So all that made my Christmas. The rest is all true over the world. Unfortunately. God needs to listen to us and help us. Clearly, we aren’t doing it right and maybe can’t do it alone. I’m not holding my breath, though. I am someone who has learned from experience and what I have learned doesn’t bode too well for planet earth.

But let’s hope I’m wrong. May 2018 be better for all of us.

Next week I’ll go into New Year’s Resolutions, with a twist.



Only Child Writes

Sharon and Martin Christmas Day



Filed under Christmas, Christmas stress, Church Attendance, Extreme Weather, Family and Friends, Only child, Problems, Snow, Winter Weather, World Environment

Only Child on Christmases past

When I was a child (back in the grey ages, of course) there was no Facebook, no Smart phones and no Internet. We had phones – even party lines – at least in the country. We certainly didn’t walk aimlessly on streets or block subway stairs while texting. Things were somewhat simpler then, and although not perfect, perhaps we can learn from looking back into our childhood or for those who are under 45, we can talk to those whose childhood was in the 1950s, 1960s and even 1970s.

Here are a few of my remembrances to share for Christmas.

Before Christmas, my Mom and I would share our Christmas wrapping in a unique way. She would be wrapping mine and some of Dad’s presents in the kitchen and I would be in the dining room right next door wrapping hers and some of Dad’s. Mom had put away her sewing machine which usually sat on the dining room table to make room for wrapping,paper, scotch tape, presents, etc. A closed door hid what we were each doing. Paramount was keeping the gifts secret until Christmas morning. When either of us needed more wrapping paper from the other room, we would loudly give warning so the other person could quickly cover up the unwrapped presents. When wrapped they were all placed under the 6 foot tree in one corner of our tiny living room.

The tree was where Dad came  After it was brought home (and it was a real tree), he would work his magic fitting the tree into the stand – often a long tricky process that left me sitting in the kitchen (no presents around then) staring up at the clock and listening to Jingle Bells on the radio and waiting impatiently to help decorate the tree with the boxes of decorations and lights Mom had brought up from the basement. But when the tree was up, I had to wait even longer until Mom and Dad strung up the lights. Then the moment arrived when Dad plugged them in.

Nothing. No lights. Back then the only way to find out the dead light bulb, was to try each socket  individually with a bulb we knew worked until we found the culprit. But it was worth the wait, especially when we could add the ornaments, the tinsel and the angel on top (Mom or Dad did the latter. I was too short).

Sometimes just before Christmas Day, my godmother, my mother’s younger sister would make a “flying” visit (by car) from the farm for a quick visit. Then Mom would cook a bird. And she didn’t just stick to turkey – it was sometimes a duck, chicken or goose.

When Christmas morning arrived, I was allowed to check my stocking. Nothing else. That had to wait until breakfast and then Mass at Holy Cross Catholic Church. We had no car, so either walked there and back or got a ride from one of Mom and Dad’s friends who lived nearby. At church, the pastor who was long-winded, did shorten his talk after the gospel reading but it was still too long for a kid impatient to open her presents and more important to see her parents open what she had given them.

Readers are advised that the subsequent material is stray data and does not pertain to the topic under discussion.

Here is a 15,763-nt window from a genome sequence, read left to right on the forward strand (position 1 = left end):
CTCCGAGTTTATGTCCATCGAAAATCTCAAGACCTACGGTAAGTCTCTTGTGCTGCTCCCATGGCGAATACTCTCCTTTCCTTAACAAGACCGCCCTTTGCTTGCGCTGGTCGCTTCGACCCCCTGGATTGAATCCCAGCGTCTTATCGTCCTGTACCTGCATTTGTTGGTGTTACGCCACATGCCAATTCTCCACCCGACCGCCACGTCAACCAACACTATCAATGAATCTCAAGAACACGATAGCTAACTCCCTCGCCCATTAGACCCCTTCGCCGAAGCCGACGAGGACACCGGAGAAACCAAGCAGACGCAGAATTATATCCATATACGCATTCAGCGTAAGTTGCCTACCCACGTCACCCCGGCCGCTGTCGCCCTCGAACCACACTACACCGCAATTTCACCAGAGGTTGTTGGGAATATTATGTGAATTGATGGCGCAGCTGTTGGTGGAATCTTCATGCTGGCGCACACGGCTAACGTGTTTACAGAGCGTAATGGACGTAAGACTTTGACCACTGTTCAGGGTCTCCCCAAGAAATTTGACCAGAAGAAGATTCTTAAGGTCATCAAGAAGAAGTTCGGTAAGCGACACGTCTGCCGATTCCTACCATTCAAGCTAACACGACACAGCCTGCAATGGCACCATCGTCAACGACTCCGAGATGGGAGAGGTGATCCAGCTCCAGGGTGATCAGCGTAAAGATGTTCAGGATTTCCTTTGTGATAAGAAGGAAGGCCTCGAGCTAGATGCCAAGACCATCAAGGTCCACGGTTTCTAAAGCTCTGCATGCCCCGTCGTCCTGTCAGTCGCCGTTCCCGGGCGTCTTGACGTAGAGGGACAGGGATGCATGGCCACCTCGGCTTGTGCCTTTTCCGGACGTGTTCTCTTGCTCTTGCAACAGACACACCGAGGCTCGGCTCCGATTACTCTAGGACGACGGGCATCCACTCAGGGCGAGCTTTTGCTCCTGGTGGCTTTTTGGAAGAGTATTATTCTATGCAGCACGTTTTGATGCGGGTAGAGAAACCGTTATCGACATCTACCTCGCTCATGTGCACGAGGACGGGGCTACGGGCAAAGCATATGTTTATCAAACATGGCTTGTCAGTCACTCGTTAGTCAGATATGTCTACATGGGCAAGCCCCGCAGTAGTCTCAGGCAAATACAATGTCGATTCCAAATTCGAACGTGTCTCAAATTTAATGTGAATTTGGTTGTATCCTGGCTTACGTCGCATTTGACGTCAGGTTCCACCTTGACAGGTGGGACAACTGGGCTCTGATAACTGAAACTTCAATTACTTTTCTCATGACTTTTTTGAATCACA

Back at the house we unwrapped the presents. Yes, I got dolls from “Santa” but clothes and games, too. Dad got the usual dad presents of socks and ties. One year Dad and I went into a jewellery store to get Mom’s gift. But it wasn’t jewellery we were after. I wanted to get Mom a china decoration of fruit to hang on the kitchen wall. Dad, of course, had to pay for it.

If my aunt hadn’t dropped in, Mom cooked the turkey (or goose, etc.) for dinner and we stuffed ourselves. Or we took the bus and streetcar to Dad’s younger sister’s place in what is now Toronto’s Annex area. We shared Christmas dinner with my aunt and uncle, my grandmother, and their three daughters. One Christmas, the youngest one, my age, and I pretended we were private eyes, sure the grownups couldn’t see us through the banister, sitting on the stairs in the hallway My cousin and I peeked into the dining room and listened to the grownups talk and scribbled down notes. What we planned to do with them, we didn’t know.

Sometime our grandmother, who lived there, took us upstairs to her tiny attic apartment on the third floor for a private visit and chat. Always, there were three presents still under the tree and my aunt made it known that they were for her eldest daughter whose birthday was on Boxing Day and she couldn’t open her presents until the next day.

That was then. Now things are so different and not so nice in some ways in the world and that and personal experiences over the years have changed my view of Christmas  and how I spend it. And maybe some of what is important and what is not.

Stay tuned for next week’s post with a bit of what Christmas and New Year’s mean to me today.

How do  you spend Christmas? Is it different from your childhood Christmases? If so, how? And why?

Hope all of you have a good and healthy Christmas or whatever holiday you are celebrating and however you are spending it.



Only Child Writes

Christmas carolers showing the Christmas spirit in song

Only Child with her late Mom and Dad obviously not at Christmas


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Filed under 1950s, 1960s, Christmas, Christmas tree, Dad, Family